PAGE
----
Self-reported psychosocial stress is associated with an increased risk for stroke, according to a study published online Dec. 9 in JAMA Network Open.
Catriona Reddin, from National University of Ireland Galway, and colleagues examined whether psychosocial stress is associated with the risk for acute stroke. The analysis included 13,462 patients with first acute stroke in 32 countries in Asia, North and South America, Europe, Australia, the Middle East, and Africa and 13,488 matched controls.
The researchers found that increased stress at home (odds ratio, 1.95), stress at work (odds ratio, 2.70), and recent stressful life events (odds ratio, 1.31) were associated with an increased risk for acute stroke in multivariable analyses. There was a reduced odds of stroke seen for those reporting higher locus of control at home (odds ratio, 0.73).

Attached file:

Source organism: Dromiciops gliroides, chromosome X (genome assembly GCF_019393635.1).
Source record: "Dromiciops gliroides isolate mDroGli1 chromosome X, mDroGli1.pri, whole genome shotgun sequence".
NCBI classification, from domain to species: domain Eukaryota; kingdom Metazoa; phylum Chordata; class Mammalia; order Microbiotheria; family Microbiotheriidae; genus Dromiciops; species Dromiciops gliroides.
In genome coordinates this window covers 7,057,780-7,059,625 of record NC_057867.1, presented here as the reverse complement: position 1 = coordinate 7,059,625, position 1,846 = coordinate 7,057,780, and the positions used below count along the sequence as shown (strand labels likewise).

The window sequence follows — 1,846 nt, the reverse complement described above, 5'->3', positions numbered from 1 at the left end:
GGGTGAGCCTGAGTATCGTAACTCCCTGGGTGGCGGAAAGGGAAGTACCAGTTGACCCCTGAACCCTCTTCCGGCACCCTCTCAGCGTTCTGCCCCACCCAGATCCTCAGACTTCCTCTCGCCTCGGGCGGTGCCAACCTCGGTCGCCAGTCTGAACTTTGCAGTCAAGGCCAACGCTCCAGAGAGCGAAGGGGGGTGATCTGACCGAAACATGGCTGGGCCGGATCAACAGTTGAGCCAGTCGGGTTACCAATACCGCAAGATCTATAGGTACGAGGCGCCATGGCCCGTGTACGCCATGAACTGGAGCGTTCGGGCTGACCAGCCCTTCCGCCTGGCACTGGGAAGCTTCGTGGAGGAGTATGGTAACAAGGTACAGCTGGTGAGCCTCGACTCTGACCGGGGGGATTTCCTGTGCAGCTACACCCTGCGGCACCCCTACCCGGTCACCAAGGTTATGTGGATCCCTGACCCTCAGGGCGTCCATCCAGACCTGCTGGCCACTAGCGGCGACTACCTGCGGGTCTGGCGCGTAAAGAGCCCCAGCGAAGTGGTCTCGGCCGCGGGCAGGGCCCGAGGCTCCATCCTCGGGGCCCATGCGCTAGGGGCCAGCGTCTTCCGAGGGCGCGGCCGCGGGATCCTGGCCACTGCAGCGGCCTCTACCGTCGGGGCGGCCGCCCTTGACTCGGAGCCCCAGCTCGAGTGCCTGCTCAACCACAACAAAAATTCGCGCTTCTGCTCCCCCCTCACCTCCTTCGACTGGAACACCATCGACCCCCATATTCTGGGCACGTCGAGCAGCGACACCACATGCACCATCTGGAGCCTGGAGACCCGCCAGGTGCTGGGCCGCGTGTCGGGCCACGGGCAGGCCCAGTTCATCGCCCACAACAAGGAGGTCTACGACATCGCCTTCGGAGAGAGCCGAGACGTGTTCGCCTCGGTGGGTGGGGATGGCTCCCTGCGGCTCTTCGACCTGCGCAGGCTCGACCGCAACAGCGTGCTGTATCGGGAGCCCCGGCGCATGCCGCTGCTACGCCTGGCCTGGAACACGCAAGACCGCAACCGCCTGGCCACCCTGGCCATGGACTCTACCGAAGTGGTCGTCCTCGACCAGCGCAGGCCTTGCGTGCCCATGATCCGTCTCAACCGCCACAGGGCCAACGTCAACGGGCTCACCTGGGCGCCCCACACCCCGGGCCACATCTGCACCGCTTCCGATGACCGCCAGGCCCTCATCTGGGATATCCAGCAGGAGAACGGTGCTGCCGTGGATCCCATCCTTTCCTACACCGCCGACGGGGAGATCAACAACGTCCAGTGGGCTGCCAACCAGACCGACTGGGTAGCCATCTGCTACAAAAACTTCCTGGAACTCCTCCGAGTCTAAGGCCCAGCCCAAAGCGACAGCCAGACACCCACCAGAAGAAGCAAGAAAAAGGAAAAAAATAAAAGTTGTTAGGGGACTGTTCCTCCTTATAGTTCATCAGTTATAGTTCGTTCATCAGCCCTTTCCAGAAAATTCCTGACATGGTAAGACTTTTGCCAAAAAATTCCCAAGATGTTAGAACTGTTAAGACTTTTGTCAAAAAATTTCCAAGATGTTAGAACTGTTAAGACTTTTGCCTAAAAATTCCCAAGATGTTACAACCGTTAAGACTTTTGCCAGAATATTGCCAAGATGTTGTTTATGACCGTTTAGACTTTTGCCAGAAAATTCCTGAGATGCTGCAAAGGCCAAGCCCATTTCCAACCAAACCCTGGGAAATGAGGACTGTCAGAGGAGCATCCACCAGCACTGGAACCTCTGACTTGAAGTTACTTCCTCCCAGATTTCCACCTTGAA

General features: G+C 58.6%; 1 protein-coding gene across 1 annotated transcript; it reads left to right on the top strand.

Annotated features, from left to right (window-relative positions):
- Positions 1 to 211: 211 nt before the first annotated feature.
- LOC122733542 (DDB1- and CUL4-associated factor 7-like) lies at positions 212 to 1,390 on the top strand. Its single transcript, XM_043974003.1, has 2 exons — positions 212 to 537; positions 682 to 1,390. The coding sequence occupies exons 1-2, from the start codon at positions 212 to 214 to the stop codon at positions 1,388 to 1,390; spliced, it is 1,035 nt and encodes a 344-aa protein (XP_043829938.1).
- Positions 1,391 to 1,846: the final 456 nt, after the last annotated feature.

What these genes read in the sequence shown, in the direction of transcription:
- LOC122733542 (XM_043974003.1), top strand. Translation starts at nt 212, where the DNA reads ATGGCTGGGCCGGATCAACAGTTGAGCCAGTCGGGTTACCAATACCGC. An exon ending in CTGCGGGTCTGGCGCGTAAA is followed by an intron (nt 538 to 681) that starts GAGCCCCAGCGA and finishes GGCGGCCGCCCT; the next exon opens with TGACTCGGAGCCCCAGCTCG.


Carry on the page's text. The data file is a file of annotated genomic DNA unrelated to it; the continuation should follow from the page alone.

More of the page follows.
A higher locus of control both at work and at home were associated with a lower odds of acute stroke and significantly lessened the association of stress at work (odds ratio, 2.20) and home (odds ratio, 1.69) with the risk for acute stroke.
“Psychosocial stress is a common risk factor for acute stroke,” the authors write. “The findings of this case-control study suggest that higher locus of control is associated with lower risk of stroke and may be an important effect modifier of the risk associated with psychosocial stress.”
One author disclosed financial ties to the pharmaceutical industry.
Catriona Reddin et al, Association of Psychosocial Stress With Risk of Acute Stroke, JAMA Network Open (2022). DOI: 10.1001/jamanetworkopen.2022.44836
JAMA Network Open
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